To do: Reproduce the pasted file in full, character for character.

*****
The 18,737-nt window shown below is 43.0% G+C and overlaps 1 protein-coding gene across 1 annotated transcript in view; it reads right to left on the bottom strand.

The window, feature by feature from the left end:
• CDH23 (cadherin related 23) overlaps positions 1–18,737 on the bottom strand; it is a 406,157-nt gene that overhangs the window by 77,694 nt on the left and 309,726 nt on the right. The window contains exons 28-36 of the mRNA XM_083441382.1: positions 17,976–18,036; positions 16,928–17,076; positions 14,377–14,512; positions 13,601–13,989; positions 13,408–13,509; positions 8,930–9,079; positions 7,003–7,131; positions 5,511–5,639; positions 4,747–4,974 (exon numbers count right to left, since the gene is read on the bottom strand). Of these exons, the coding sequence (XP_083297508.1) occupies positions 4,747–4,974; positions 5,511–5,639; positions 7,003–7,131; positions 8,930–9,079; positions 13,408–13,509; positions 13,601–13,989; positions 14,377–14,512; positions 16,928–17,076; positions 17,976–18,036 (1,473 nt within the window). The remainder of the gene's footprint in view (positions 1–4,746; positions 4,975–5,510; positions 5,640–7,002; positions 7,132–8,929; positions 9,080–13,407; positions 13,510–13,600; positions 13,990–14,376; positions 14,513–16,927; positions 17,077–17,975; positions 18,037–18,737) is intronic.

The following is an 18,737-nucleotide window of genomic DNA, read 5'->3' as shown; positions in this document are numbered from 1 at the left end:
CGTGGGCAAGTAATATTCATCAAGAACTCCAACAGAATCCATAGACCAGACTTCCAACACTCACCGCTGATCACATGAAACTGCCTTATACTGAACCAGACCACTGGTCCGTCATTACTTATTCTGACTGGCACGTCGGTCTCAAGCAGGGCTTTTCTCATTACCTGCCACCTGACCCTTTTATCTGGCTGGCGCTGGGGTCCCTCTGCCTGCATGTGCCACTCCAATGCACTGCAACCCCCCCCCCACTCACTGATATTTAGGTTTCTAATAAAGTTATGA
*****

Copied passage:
The 18,737-nt window shown below is 43.0% G+C and overlaps 1 protein-coding gene across 1 annotated transcript in view; it reads right to left on the bottom strand.

The window, feature by feature from the left end:
• CDH23 (cadherin related 23) overlaps positions 1–18,737 on the bottom strand; it is a 406,157-nt gene that overhangs the window by 77,694 nt on the left and 309,726 nt on the right. The window contains exons 28-36 of the mRNA XM_083441382.1: positions 17,976–18,036; positions 16,928–17,076; positions 14,377–14,512; positions 13,601–13,989; positions 13,408–13,509; positions 8,930–9,079; positions 7,003–7,131; positions 5,511–5,639; positions 4,747–4,974 (exon numbers count right to left, since the gene is read on the bottom strand). Of these exons, the coding sequence (XP_083297508.1) occupies positions 4,747–4,974; positions 5,511–5,639; positions 7,003–7,131; positions 8,930–9,079; positions 13,408–13,509; positions 13,601–13,989; positions 14,377–14,512; positions 16,928–17,076; positions 17,976–18,036 (1,473 nt within the window). The remainder of the gene's footprint in view (positions 1–4,746; positions 4,975–5,510; positions 5,640–7,002; positions 7,132–8,929; positions 9,080–13,407; positions 13,510–13,600; positions 13,990–14,376; positions 14,513–16,927; positions 17,077–17,975; positions 18,037–18,737) is intronic.

The following is an 18,737-nucleotide window of genomic DNA, read 5'->3' as shown; positions in this document are numbered from 1 at the left end:
CGTGGGCAAGTAATATTCATCAAGAACTCCAACAGAATCCATAGACCAGACTTCCAACACTCACCGCTGATCACATGAAACTGCCTTATACTGAACCAGACCACTGGTCCGTCATTACTTATTCTGACTGGCACGTCGGTCTCAAGCAGGGCTTTTCTCATTACCTGCCACCTGACCCTTTTATCTGGCTGGCGCTGGGGTCCCTCTGCCTGCATGTGCCACTCCAATGCACTGCAACCCCCCCCCCACTCACTGATATTTAGGTTTCTAATAAAGTTATGA